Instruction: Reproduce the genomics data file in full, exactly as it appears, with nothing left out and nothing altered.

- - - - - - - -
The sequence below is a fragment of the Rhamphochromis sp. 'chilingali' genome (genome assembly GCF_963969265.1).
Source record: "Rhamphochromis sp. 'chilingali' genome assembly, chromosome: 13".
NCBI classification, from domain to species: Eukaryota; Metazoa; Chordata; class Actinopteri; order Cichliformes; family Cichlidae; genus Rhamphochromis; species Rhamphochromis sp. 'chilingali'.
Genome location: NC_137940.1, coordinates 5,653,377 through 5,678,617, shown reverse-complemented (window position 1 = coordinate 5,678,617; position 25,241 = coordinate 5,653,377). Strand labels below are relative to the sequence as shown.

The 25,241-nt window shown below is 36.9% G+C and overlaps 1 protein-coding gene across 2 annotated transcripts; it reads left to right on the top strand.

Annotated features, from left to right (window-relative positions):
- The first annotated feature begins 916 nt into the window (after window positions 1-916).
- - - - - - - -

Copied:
The sequence below is a fragment of the Rhamphochromis sp. 'chilingali' genome (genome assembly GCF_963969265.1).
Source record: "Rhamphochromis sp. 'chilingali' genome assembly, chromosome: 13".
NCBI classification, from domain to species: Eukaryota; Metazoa; Chordata; class Actinopteri; order Cichliformes; family Cichlidae; genus Rhamphochromis; species Rhamphochromis sp. 'chilingali'.
Genome location: NC_137940.1, coordinates 5,653,377 through 5,678,617, shown reverse-complemented (window position 1 = coordinate 5,678,617; position 25,241 = coordinate 5,653,377). Strand labels below are relative to the sequence as shown.

The 25,241-nt window shown below is 36.9% G+C and overlaps 1 protein-coding gene across 2 annotated transcripts; it reads left to right on the top strand.

Annotated features, from left to right (window-relative positions):
- The first annotated feature begins 916 nt into the window (after window positions 1-916).